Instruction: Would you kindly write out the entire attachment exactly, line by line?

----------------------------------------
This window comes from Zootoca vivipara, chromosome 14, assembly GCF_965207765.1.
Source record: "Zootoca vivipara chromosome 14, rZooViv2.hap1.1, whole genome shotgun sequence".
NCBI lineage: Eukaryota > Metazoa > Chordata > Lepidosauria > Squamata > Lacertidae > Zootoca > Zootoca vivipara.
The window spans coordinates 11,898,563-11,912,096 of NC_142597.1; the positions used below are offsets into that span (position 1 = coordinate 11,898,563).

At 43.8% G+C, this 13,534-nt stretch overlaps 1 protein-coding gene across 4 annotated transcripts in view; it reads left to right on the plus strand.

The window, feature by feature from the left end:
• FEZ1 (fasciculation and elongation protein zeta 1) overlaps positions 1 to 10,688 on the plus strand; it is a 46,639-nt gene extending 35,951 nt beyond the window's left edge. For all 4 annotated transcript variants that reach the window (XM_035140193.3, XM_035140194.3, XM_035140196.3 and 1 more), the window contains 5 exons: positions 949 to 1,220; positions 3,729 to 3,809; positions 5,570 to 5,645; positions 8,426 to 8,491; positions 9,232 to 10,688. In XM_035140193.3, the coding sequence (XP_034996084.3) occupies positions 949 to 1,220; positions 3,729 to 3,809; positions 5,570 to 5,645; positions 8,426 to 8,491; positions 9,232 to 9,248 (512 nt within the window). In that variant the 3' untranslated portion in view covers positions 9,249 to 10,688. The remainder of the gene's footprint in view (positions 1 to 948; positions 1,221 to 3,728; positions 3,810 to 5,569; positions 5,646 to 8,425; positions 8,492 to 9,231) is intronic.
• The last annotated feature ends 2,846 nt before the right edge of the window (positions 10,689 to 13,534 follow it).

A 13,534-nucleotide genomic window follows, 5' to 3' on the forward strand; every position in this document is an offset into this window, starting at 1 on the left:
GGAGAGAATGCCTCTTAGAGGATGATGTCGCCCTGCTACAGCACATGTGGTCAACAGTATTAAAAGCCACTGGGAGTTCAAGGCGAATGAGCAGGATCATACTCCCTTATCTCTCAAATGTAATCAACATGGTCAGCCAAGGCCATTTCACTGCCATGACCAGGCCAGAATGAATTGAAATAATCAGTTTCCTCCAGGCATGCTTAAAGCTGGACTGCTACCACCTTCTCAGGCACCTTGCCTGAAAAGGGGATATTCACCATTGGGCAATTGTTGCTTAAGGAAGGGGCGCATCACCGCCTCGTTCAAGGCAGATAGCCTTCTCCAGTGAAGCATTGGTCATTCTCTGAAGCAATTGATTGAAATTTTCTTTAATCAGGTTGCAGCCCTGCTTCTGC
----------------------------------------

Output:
This window comes from Zootoca vivipara, chromosome 14, assembly GCF_965207765.1.
Source record: "Zootoca vivipara chromosome 14, rZooViv2.hap1.1, whole genome shotgun sequence".
NCBI lineage: Eukaryota > Metazoa > Chordata > Lepidosauria > Squamata > Lacertidae > Zootoca > Zootoca vivipara.
The window spans coordinates 11,898,563-11,912,096 of NC_142597.1; the positions used below are offsets into that span (position 1 = coordinate 11,898,563).

At 43.8% G+C, this 13,534-nt stretch overlaps 1 protein-coding gene across 4 annotated transcripts in view; it reads left to right on the plus strand.

The window, feature by feature from the left end:
• FEZ1 (fasciculation and elongation protein zeta 1) overlaps positions 1 to 10,688 on the plus strand; it is a 46,639-nt gene extending 35,951 nt beyond the window's left edge. For all 4 annotated transcript variants that reach the window (XM_035140193.3, XM_035140194.3, XM_035140196.3 and 1 more), the window contains 5 exons: positions 949 to 1,220; positions 3,729 to 3,809; positions 5,570 to 5,645; positions 8,426 to 8,491; positions 9,232 to 10,688. In XM_035140193.3, the coding sequence (XP_034996084.3) occupies positions 949 to 1,220; positions 3,729 to 3,809; positions 5,570 to 5,645; positions 8,426 to 8,491; positions 9,232 to 9,248 (512 nt within the window). In that variant the 3' untranslated portion in view covers positions 9,249 to 10,688. The remainder of the gene's footprint in view (positions 1 to 948; positions 1,221 to 3,728; positions 3,810 to 5,569; positions 5,646 to 8,425; positions 8,492 to 9,231) is intronic.
• The last annotated feature ends 2,846 nt before the right edge of the window (positions 10,689 to 13,534 follow it).

A 13,534-nucleotide genomic window follows, 5' to 3' on the forward strand; every position in this document is an offset into this window, starting at 1 on the left:
GGAGAGAATGCCTCTTAGAGGATGATGTCGCCCTGCTACAGCACATGTGGTCAACAGTATTAAAAGCCACTGGGAGTTCAAGGCGAATGAGCAGGATCATACTCCCTTATCTCTCAAATGTAATCAACATGGTCAGCCAAGGCCATTTCACTGCCATGACCAGGCCAGAATGAATTGAAATAATCAGTTTCCTCCAGGCATGCTTAAAGCTGGACTGCTACCACCTTCTCAGGCACCTTGCCTGAAAAGGGGATATTCACCATTGGGCAATTGTTGCTTAAGGAAGGGGCGCATCACCGCCTCGTTCAAGGCAGATAGCCTTCTCCAGTGAAGCATTGGTCATTCTCTGAAGCAATTGATTGAAATTTTCTTTAATCAGGTTGCAGCCCTGCTTCTGC